The Commission has faced a myriad of challenges while administering the primary matching fund program. Having opened its doors after the 1976 campaign had already begun, the Commission had to establish administrative procedures and policies very quickly. Since that time, the Commission has refined these procedures and policies to address changing circumstances and to find more efficient ways of accomplishing its duties. The Commission has responded to questions regarding the eligibility requirements, the expenditure limits, the date a candidate becomes ineligible for payments and much more. This section describes some of the most difficult and persistent challenges the Commission has encountered, and the steps it has taken to address them.

In most cases, the Commission has had little difficulty determining whether candidates qualify for primary matching funds. But questions regarding the eligibility of certain minor party candidates and candidates who have violated the election laws in the past have proven difficult.

Under the Act, the Commission is required to determine whether candidates have met the eligibility criteria (described in the "How the Matching Fund System Works" section) and, if so, to certify the candidates eligible to receive matching funds. The Commission conducts a 100 percent, item-by-item review of each eligibility submission to ensure that the candidates have, in fact, met the $100,000 threshold. Despite the labor-intensive nature of this review, Commission regulations specify that these submissions be processed as quickly as possible, usually within 15 business days during the election year.15 The Commission has been consistently successful in meeting this deadline, frequently completing its review in less than 15 days.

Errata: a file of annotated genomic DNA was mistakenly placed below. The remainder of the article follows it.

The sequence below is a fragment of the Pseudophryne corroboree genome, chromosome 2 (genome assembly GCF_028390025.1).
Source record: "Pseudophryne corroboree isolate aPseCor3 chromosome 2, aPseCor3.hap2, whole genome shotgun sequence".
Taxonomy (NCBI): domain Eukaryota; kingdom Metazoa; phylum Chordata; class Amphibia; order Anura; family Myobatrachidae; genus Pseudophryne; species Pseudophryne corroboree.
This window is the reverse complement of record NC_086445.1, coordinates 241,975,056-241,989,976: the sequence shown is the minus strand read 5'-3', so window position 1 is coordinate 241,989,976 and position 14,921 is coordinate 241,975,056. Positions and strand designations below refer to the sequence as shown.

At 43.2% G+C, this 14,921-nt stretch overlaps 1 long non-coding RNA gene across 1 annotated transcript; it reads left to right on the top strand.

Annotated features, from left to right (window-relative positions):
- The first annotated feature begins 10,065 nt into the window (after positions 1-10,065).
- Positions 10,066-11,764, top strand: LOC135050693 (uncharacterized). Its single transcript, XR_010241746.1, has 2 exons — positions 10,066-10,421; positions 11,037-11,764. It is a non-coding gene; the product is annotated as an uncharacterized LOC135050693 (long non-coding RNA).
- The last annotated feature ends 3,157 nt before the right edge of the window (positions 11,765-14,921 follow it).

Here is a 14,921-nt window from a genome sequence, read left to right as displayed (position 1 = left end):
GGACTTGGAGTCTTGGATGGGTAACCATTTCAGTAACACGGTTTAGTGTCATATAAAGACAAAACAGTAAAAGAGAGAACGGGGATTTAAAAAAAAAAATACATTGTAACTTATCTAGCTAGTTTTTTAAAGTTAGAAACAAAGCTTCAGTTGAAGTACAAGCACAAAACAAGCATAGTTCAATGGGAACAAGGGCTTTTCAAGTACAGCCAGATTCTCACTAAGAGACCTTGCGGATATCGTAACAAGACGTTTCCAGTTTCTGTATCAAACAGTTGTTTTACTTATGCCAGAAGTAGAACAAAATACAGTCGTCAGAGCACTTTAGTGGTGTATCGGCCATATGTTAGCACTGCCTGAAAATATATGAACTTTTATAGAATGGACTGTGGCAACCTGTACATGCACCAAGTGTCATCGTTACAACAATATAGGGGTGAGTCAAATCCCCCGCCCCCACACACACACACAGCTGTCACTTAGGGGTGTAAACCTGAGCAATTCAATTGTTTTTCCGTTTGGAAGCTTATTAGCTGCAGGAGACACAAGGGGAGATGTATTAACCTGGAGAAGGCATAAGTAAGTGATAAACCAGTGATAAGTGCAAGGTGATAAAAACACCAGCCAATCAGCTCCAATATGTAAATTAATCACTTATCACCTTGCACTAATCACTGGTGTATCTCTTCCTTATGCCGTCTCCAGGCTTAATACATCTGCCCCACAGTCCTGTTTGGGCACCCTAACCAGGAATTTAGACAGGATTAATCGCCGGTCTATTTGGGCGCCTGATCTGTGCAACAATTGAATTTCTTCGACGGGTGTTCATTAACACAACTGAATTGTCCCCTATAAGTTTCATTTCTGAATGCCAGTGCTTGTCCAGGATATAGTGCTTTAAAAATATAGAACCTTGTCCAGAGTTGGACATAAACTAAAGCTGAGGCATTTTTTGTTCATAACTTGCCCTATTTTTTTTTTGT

While the Commission has received high marks for its administration of this process, some observers have criticized the system for certifying so-called "fringe candidates."16 These critics contend that the eligibility threshold, which is not indexed to inflation, has become too easy for candidates to meet.17 This, they argue, subverts the legislative intent that only candidates who demonstrate broad-based support should qualify for public funding. The Commission, for its part, has recommended that Congress raise the eligibility threshold to correct the perceived inflationary distortions. (See Appendix 2.)